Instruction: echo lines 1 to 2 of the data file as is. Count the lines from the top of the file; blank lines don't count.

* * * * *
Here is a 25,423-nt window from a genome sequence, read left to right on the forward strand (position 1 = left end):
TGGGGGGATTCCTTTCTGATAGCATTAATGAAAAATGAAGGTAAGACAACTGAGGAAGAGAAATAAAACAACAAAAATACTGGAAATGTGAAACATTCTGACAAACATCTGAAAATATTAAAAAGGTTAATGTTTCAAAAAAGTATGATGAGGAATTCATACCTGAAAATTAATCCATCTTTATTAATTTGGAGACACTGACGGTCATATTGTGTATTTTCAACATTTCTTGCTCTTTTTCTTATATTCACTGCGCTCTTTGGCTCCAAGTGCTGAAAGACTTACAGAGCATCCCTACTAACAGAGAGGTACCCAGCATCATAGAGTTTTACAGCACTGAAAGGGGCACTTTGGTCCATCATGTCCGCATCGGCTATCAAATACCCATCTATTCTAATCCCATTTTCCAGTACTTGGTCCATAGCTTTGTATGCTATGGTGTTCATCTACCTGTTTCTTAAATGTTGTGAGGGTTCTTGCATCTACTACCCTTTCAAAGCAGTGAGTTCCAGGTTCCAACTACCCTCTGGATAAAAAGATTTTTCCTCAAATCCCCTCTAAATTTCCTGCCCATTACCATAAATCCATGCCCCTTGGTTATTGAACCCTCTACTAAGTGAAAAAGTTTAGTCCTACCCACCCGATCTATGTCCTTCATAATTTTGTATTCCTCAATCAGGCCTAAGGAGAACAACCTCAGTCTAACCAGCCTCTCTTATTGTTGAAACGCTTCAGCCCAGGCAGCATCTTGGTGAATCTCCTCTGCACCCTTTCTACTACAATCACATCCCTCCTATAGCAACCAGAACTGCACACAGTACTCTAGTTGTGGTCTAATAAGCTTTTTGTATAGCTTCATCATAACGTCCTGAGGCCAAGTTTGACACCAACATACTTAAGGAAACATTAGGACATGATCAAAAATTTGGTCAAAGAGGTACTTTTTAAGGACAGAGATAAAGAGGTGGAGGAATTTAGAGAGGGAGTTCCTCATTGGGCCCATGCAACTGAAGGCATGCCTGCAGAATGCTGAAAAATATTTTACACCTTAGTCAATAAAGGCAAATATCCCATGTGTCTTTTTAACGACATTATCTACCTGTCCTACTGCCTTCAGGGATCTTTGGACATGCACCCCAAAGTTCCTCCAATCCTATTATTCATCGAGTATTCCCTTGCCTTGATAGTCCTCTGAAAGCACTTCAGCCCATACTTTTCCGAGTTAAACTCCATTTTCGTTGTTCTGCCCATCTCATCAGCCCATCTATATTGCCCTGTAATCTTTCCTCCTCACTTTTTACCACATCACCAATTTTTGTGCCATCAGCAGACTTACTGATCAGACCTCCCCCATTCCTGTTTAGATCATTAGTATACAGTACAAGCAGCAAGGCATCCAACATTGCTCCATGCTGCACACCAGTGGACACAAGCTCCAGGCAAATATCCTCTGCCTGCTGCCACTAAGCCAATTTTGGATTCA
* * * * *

Here is a 25,423-nt window from a genome sequence, read left to right on the forward strand (position 1 = left end):
TGGGGGGATTCCTTTCTGATAGCATTAATGAAAAATGAAGGTAAGACAACTGAGGAAGAGAAATAAAACAACAAAAATACTGGAAATGTGAAACATTCTGACAAACATCTGAAAATATTAAAAAGGTTAATGTTTCAAAAAAGTATGATGAGGAATTCATACCTGAAAATTAATCCATCTTTATTAATTTGGAGACACTGACGGTCATATTGTGTATTTTCAACATTTCTTGCTCTTTTTCTTATATTCACTGCGCTCTTTGGCTCCAAGTGCTGAAAGACTTACAGAGCATCCCTACTAACAGAGAGGTACCCAGCATCATAGAGTTTTACAGCACTGAAAGGGGCACTTTGGTCCATCATGTCCGCATCGGCTATCAAATACCCATCTATTCTAATCCCATTTTCCAGTACTTGGTCCATAGCTTTGTATGCTATGGTGTTCATCTACCTGTTTCTTAAATGTTGTGAGGGTTCTTGCATCTACTACCCTTTCAAAGCAGTGAGTTCCAGGTTCCAACTACCCTCTGGATAAAAAGATTTTTCCTCAAATCCCCTCTAAATTTCCTGCCCATTACCATAAATCCATGCCCCTTGGTTATTGAACCCTCTACTAAGTGAAAAAGTTTAGTCCTACCCACCCGATCTATGTCCTTCATAATTTTGTATTCCTCAATCAGGCCTAAGGAGAACAACCTCAGTCTAACCAGCCTCTCTTATTGTTGAAACGCTTCAGCCCAGGCAGCATCTTGGTGAATCTCCTCTGCACCCTTTCTACTACAATCACATCCCTCCTATAGCAACCAGAACTGCACACAGTACTCTAGTTGTGGTCTAATAAGCTTTTTGTATAGCTTCATCATAACGTCCTGAGGCCAAGTTTGACACCAACATACTTAAGGAAACATTAGGACATGATCAAAAATTTGGTCAAAGAGGTACTTTTTAAGGACAGAGATAAAGAGGTGGAGGAATTTAGAGAGGGAGTTCCTCATTGGGCCCATGCAACTGAAGGCATGCCTGCAGAATGCTGAAAAATATTTTACACCTTAGTCAATAAAGGCAAATATCCCATGTGTCTTTTTAACGACATTATCTACCTGTCCTACTGCCTTCAGGGATCTTTGGACATGCACCCCAAAGTTCCTCCAATCCTATTATTCATCGAGTATTCCCTTGCCTTGATAGTCCTCTGAAAGCACTTCAGCCCATACTTTTCCGAGTTAAACTCCATTTTCGTTGTTCTGCCCATCTCATCAGCCCATCTATATTGCCCTGTAATCTTTCCTCCTCACTTTTTACCACATCACCAATTTTTGTGCCATCAGCAGACTTACTGATCAGACCTCCCCCATTCCTGTTTAGATCATTAGTATACAGTACAAGCAGCAAGGCATCCAACATTGCTCCATGCTGCACACCAGTGGACACAAGCTCCAGGCAAATATCCTCTGCCTGCTGCCACTAAGCCAATTTTGGATTCA